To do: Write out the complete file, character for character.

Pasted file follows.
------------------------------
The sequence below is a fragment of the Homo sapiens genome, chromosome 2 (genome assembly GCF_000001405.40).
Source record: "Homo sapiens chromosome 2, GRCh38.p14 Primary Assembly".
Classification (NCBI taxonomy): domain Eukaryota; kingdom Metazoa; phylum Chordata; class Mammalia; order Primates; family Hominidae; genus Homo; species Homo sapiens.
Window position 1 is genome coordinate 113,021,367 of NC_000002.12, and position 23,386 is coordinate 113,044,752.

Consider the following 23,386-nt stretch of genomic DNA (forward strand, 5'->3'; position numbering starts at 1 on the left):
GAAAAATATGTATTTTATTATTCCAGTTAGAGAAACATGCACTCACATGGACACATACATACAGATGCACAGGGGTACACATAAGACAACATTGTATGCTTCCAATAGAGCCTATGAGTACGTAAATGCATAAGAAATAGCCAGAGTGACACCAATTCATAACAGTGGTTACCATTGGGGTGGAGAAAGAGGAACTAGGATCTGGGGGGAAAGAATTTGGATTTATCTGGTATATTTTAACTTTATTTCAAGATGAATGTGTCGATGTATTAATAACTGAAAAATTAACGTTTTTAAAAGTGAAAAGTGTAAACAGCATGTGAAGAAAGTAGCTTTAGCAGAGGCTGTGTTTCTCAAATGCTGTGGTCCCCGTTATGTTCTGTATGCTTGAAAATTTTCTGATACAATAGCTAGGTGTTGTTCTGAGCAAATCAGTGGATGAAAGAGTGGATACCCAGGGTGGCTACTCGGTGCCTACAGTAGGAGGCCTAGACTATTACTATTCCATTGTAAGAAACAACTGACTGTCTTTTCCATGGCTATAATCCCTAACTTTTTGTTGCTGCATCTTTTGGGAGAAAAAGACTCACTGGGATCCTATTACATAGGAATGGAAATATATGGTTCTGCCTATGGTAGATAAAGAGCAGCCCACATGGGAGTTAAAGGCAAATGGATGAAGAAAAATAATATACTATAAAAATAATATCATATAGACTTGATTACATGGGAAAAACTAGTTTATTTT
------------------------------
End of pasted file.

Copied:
The sequence below is a fragment of the Homo sapiens genome, chromosome 2 (genome assembly GCF_000001405.40).
Source record: "Homo sapiens chromosome 2, GRCh38.p14 Primary Assembly".
Classification (NCBI taxonomy): domain Eukaryota; kingdom Metazoa; phylum Chordata; class Mammalia; order Primates; family Hominidae; genus Homo; species Homo sapiens.
Window position 1 is genome coordinate 113,021,367 of NC_000002.12, and position 23,386 is coordinate 113,044,752.

Consider the following 23,386-nt stretch of genomic DNA (forward strand, 5'->3'; position numbering starts at 1 on the left):
GAAAAATATGTATTTTATTATTCCAGTTAGAGAAACATGCACTCACATGGACACATACATACAGATGCACAGGGGTACACATAAGACAACATTGTATGCTTCCAATAGAGCCTATGAGTACGTAAATGCATAAGAAATAGCCAGAGTGACACCAATTCATAACAGTGGTTACCATTGGGGTGGAGAAAGAGGAACTAGGATCTGGGGGGAAAGAATTTGGATTTATCTGGTATATTTTAACTTTATTTCAAGATGAATGTGTCGATGTATTAATAACTGAAAAATTAACGTTTTTAAAAGTGAAAAGTGTAAACAGCATGTGAAGAAAGTAGCTTTAGCAGAGGCTGTGTTTCTCAAATGCTGTGGTCCCCGTTATGTTCTGTATGCTTGAAAATTTTCTGATACAATAGCTAGGTGTTGTTCTGAGCAAATCAGTGGATGAAAGAGTGGATACCCAGGGTGGCTACTCGGTGCCTACAGTAGGAGGCCTAGACTATTACTATTCCATTGTAAGAAACAACTGACTGTCTTTTCCATGGCTATAATCCCTAACTTTTTGTTGCTGCATCTTTTGGGAGAAAAAGACTCACTGGGATCCTATTACATAGGAATGGAAATATATGGTTCTGCCTATGGTAGATAAAGAGCAGCCCACATGGGAGTTAAAGGCAAATGGATGAAGAAAAATAATATACTATAAAAATAATATCATATAGACTTGATTACATGGGAAAAACTAGTTTATTTT